4 State Department Resignations Follow Benghazi Report – a headline repeated with some variation since Wednesday.
The bureaucratic casualties as of December 20: One assistant secretary, and reportedly two of his deputies, and a fourth one who was third level down from his bureau’s assistant secretary.
Only one, the assistant secretary submitted his resignation. The other three apparently were put on “administrative leave” pending further action. Hey! What does “further action” means? Does that mean reassignment? Retirement? Or just go disappear until the press gets tired of this thing? Does that mean the higher ups who dodged the bullet are still looking up what FAM cite to slap them with? Why? Oh, because the Foreign Affairs Manual is the official rules book. Anything not on it, is not considered to have real teeth. So, obviously, if you want to line them up on a career firing squad, you better get the FAM citation right. Or Legal would have a fit. And that’ll be a ton of paperwork and what with the holidays next week …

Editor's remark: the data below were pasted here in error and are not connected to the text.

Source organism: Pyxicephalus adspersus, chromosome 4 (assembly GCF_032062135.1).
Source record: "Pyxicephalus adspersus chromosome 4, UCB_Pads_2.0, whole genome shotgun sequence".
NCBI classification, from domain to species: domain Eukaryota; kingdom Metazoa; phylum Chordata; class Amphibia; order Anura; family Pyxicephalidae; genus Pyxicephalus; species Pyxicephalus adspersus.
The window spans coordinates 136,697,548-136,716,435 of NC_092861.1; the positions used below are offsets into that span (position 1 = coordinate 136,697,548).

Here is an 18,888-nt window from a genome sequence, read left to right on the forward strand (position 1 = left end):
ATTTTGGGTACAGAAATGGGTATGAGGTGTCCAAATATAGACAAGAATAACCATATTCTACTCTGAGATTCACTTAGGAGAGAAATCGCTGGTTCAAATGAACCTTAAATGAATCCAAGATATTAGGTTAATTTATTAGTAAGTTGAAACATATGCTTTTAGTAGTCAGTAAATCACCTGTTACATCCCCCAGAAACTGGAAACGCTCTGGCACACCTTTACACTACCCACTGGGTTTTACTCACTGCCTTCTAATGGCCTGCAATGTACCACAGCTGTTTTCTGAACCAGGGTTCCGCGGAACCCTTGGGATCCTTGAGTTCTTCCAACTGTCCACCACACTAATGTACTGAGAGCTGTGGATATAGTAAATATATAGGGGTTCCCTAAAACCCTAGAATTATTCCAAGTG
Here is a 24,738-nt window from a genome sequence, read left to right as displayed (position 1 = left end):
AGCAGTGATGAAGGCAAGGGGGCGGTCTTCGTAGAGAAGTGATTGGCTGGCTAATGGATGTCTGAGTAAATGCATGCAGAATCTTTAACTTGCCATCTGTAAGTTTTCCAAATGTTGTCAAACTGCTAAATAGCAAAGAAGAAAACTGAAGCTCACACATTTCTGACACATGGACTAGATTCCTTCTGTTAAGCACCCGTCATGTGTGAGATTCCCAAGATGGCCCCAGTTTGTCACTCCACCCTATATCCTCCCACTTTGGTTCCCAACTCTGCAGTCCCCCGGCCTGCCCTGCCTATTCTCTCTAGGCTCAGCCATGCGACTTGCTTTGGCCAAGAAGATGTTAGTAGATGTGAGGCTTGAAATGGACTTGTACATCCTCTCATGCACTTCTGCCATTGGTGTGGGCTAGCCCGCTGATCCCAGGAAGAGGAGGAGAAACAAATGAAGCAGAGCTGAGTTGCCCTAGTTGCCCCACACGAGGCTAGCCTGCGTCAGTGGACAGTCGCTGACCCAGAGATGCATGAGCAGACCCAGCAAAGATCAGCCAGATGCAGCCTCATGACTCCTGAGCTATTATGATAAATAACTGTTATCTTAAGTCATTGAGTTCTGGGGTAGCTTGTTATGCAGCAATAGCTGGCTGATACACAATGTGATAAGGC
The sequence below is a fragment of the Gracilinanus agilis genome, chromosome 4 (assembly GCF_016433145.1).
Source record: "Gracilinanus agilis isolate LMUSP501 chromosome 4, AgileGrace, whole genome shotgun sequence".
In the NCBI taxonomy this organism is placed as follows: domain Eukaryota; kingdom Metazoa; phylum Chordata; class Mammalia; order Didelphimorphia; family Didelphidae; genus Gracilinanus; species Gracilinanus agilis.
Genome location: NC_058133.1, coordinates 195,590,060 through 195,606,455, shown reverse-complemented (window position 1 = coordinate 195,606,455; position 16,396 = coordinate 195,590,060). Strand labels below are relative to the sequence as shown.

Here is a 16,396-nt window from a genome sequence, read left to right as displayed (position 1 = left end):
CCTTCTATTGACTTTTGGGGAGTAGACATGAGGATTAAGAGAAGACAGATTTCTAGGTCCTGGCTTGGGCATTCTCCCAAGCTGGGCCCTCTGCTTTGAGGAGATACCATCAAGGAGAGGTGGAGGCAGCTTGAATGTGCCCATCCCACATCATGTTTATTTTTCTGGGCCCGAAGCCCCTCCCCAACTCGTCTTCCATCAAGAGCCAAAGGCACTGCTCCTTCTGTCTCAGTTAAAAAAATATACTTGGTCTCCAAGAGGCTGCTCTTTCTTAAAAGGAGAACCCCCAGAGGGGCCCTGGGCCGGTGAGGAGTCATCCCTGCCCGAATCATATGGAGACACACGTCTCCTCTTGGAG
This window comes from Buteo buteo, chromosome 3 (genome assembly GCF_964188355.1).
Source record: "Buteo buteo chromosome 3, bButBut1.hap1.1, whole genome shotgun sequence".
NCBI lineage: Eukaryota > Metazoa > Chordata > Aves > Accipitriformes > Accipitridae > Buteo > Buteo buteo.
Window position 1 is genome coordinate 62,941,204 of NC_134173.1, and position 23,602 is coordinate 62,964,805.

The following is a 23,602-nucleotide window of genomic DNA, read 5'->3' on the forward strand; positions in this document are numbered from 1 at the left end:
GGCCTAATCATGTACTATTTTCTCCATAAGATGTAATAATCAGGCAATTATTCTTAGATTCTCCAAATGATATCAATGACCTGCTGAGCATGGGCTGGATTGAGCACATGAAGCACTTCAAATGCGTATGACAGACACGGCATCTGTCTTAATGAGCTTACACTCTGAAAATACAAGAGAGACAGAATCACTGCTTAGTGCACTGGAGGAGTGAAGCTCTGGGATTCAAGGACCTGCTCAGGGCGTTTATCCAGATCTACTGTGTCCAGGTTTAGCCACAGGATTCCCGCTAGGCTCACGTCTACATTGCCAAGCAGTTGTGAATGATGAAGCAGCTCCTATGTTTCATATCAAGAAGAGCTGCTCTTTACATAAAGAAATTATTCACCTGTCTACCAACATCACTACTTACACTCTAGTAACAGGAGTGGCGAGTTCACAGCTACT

Who the foxtrot wants to be stuck at the office doing that sort of stuff!?
Anyway, one was reportedly preparing to retire, anyway.
Too bad his office was not on the 7th floor.
In any case, if he’s been in with XX years of service, he will get a Certificate of Appreciation personally signed by the Secretary of State. Woohoo!
One presumably did not know what was coming; blithely posting on social media about the NYT story on the ARB report the night it was released.
No one called to say we’re releasing this report tonight and there’s no breach or whatever, but that you might stay home tomorrow because the buzzards will be circling the Truman building?
Nothing like that?
According to Dead Men Working, “one will be sorely missed by DS, which would have benefited greatly from his continued service.”